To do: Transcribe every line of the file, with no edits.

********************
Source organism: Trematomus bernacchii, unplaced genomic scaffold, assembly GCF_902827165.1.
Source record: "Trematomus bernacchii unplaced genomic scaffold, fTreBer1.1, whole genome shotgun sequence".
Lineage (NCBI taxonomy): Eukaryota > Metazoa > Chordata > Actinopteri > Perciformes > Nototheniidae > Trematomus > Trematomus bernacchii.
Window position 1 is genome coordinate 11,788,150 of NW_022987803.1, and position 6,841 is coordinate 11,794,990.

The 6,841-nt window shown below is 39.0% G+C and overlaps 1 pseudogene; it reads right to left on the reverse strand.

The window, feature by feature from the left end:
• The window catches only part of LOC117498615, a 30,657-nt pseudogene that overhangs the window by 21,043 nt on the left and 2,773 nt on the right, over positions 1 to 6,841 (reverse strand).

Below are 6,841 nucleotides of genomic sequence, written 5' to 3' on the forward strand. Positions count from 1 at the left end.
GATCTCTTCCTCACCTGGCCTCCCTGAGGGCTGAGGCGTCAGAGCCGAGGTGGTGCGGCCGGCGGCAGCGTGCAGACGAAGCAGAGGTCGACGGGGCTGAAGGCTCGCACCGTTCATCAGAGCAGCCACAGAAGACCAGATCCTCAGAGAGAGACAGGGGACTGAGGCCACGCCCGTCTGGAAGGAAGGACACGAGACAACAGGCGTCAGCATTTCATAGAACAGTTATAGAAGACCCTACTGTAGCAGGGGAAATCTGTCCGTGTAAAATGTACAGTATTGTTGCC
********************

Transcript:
Source organism: Trematomus bernacchii, unplaced genomic scaffold, assembly GCF_902827165.1.
Source record: "Trematomus bernacchii unplaced genomic scaffold, fTreBer1.1, whole genome shotgun sequence".
Lineage (NCBI taxonomy): Eukaryota > Metazoa > Chordata > Actinopteri > Perciformes > Nototheniidae > Trematomus > Trematomus bernacchii.
Window position 1 is genome coordinate 11,788,150 of NW_022987803.1, and position 6,841 is coordinate 11,794,990.

The 6,841-nt window shown below is 39.0% G+C and overlaps 1 pseudogene; it reads right to left on the reverse strand.

The window, feature by feature from the left end:
• The window catches only part of LOC117498615, a 30,657-nt pseudogene that overhangs the window by 21,043 nt on the left and 2,773 nt on the right, over positions 1 to 6,841 (reverse strand).

Below are 6,841 nucleotides of genomic sequence, written 5' to 3' on the forward strand. Positions count from 1 at the left end.
GATCTCTTCCTCACCTGGCCTCCCTGAGGGCTGAGGCGTCAGAGCCGAGGTGGTGCGGCCGGCGGCAGCGTGCAGACGAAGCAGAGGTCGACGGGGCTGAAGGCTCGCACCGTTCATCAGAGCAGCCACAGAAGACCAGATCCTCAGAGAGAGACAGGGGACTGAGGCCACGCCCGTCTGGAAGGAAGGACACGAGACAACAGGCGTCAGCATTTCATAGAACAGTTATAGAAGACCCTACTGTAGCAGGGGAAATCTGTCCGTGTAAAATGTACAGTATTGTTGCC